Data source: The report is based on data and information submitted by the countries to the European Commission and the EEA by 1 June 2007. For the past trends, it is entirely based on EEA Technical report No 7/2007 Annual European Community greenhouse gas inventory 1990-2005 and inventory report 2007. See press release (15 June 2007).

  1. EU Kyoto Targets: The EU-15 has a Kyoto target to cut greenhouse gas emissions by 8 % from base-year levels (see below) by 2012. Within this overall target, each EU-15 member state has a differentiated reduction target; some should reduce emissions while others are allowed a limited increase. New Member States have individual targets except Cyprus and Malta, which have no targets. Countries can achieve these targets by a variety of means.
  2. Base-year emissions: Under the Kyoto Protocol the GHG emission level in the 'base year' is the relevant starting point for tracking progress of domestic emissions for EU-15 and all Member States which have a Kyoto target. The EU-27 does not have a Kyoto target and an aggregated base year for the EU-27 is therefore not applicable in any discussion of progress towards Kyoto targets. The base year is not a 'year' per se, but the emission level from which emission reductions will take place. For carbon dioxide, methane and nitrous oxide 1990 is used as the 'base year' for all EU-15 Member States. But for fluorinated gases, the EU-15 Member States can choose to use the emission levels in 1995 instead. Twelve of the 15 Member States have chosen to use 1995 as their base year for fluorinated gas emissions. In practice, EU-15 base-year emissions can be considered close to 1990 emissions.
  3. EU Emissions Trading Scheme: The EU Emissions Trading Scheme is the European Union's climate change policy tool, which helps industries to cut their CO2 emissions in a cost-effective way. It requires a cap on emissions for all large CO2 emission sources. In the EU-15, the ETS is estimated to cut 3.4 % from base-year emissions.
  4. Domestic policies and measures: Domestic policies and measures take place within the national boundaries of the country and include: the promotion of electricity from renewable energy; improvements in energy efficiency; promotion of biofuels in transport; reduction of carbon dioxide emissions from cars; recovery of gases from landfills and reduction of fluorinated gases.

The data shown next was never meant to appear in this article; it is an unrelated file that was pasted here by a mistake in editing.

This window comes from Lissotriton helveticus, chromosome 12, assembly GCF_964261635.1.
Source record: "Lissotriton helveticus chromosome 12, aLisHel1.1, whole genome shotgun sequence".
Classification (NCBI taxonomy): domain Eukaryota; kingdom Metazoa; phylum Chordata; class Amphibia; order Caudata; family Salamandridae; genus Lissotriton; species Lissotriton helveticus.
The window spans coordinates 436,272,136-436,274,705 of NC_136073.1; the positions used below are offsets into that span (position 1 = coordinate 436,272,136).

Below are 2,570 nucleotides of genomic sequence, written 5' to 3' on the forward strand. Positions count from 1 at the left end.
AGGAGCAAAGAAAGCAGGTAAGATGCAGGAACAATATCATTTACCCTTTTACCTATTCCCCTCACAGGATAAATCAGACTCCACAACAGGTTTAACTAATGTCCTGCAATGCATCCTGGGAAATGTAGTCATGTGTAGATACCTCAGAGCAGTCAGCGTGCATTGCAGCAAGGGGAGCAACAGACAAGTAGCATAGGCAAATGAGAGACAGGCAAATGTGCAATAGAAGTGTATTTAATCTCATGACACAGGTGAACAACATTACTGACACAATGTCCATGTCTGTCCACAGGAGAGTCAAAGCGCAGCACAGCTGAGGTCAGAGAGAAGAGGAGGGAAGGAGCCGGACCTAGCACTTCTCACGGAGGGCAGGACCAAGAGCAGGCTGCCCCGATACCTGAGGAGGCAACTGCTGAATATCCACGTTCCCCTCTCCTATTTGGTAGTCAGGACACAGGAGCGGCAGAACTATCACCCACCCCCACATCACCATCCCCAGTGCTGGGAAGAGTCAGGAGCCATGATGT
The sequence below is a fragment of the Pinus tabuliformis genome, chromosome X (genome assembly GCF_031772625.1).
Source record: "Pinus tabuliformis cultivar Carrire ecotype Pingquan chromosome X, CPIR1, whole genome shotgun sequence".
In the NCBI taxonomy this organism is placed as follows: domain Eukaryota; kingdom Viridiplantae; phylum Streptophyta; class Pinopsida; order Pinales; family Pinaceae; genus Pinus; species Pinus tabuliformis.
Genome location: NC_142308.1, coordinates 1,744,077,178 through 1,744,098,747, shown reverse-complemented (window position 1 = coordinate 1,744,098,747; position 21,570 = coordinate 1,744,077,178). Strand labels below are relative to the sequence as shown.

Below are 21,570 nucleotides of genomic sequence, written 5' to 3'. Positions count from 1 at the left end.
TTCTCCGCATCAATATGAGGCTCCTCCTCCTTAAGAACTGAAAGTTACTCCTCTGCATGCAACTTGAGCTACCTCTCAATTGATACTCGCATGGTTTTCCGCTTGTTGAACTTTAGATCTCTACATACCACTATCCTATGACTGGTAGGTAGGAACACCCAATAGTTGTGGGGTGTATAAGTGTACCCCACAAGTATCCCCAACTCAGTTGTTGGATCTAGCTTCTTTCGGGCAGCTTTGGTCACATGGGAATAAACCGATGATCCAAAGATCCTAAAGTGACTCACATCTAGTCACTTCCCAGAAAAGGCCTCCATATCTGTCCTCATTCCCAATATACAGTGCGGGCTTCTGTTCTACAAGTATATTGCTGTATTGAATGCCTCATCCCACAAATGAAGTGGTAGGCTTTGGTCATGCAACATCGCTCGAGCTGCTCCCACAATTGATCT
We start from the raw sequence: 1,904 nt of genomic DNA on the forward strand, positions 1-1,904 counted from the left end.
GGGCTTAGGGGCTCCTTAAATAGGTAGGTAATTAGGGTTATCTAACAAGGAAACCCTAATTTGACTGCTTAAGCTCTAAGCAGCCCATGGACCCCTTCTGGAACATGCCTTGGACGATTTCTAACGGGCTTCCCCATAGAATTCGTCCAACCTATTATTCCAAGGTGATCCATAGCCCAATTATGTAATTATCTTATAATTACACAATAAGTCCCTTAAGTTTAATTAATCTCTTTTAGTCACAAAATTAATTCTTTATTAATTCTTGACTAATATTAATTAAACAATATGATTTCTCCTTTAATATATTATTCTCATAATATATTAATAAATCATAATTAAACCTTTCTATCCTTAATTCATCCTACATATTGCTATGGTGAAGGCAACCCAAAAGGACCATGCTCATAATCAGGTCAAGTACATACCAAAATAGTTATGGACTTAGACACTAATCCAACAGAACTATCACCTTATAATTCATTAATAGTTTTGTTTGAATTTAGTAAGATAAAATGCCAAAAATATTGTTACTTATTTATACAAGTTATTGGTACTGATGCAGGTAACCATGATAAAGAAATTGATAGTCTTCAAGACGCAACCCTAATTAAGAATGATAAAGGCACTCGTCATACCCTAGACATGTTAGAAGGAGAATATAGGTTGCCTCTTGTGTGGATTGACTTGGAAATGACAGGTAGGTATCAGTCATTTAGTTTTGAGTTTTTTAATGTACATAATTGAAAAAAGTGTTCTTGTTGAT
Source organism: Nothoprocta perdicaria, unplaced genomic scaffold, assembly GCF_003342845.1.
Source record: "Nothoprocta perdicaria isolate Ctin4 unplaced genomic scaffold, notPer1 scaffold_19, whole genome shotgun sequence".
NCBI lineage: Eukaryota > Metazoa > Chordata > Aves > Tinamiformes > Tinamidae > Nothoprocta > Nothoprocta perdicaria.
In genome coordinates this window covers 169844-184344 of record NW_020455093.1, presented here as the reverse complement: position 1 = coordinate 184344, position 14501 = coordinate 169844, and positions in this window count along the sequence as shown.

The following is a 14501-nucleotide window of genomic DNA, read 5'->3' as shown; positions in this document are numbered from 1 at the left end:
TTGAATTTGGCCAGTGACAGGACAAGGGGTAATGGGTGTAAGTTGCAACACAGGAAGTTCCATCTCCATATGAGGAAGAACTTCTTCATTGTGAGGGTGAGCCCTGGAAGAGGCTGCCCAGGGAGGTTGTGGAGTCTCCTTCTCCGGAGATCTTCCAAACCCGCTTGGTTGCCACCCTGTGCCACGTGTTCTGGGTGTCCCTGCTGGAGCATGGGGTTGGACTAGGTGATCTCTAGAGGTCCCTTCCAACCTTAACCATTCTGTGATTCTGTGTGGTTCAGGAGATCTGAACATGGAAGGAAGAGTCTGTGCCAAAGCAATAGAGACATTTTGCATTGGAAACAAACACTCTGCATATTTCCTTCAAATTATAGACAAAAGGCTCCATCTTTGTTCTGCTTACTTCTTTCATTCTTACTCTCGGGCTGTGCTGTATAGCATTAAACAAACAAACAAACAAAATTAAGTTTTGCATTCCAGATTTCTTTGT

5. Kyoto Mechanisms: The Kyoto Mechanisms help developed countries to achieve their Kyoto targets by gaining credits through carbon cutting activities in other countries. They also help the transfer of low-carbon technologies to other countries. The projected use of Kyoto mechanisms by ten of the EU-15 Member States will reduce emissions by 2010 by 2.5 % from base-year levels. These countries are Austria, Belgium, Denmark, Finland, Ireland, Italy, Luxembourg, The Netherlands, Portugal and Spain. For more information on Kyoto mechanisms see the UNFCCC website.

Overview of progress for EU Member States and other EEA member countries

Table 1

: National projections provided by 1 June 2007 have been taken into account in this report.

  1. Projected net removal from carbon sink activities (land-use change and forestry).
  2. Denmark projects it will reach its target by initiating new national climate initiatives, although these have not yet been identified.
  3. In July 2007, Spain adopted a Plan of Urgent Measures against Climate Change. Spain plans that these measures will allow it to fulfil its commitments under the Kyoto Protocol.

Greenhouse gas emissions projections for 2010 in Europe

Table 2

About the European Environment Agency (EEA):

The EEA is based in Copenhagen. The agency aims to help achieve significant and measurable improvement in Europe's environment through the provision of timely, targeted, relevant and reliable information to policy makers and the public.

Contact information:

Brendan Killeen
Press Officer

Phone: +45 33 36 72 69
Mobile: +45 23 68 36 71

Marion Hannerup
Head of Communications and Corporate Affairs

Phone: +45 33 36 71 60
Mobile: +45 51 33 22 43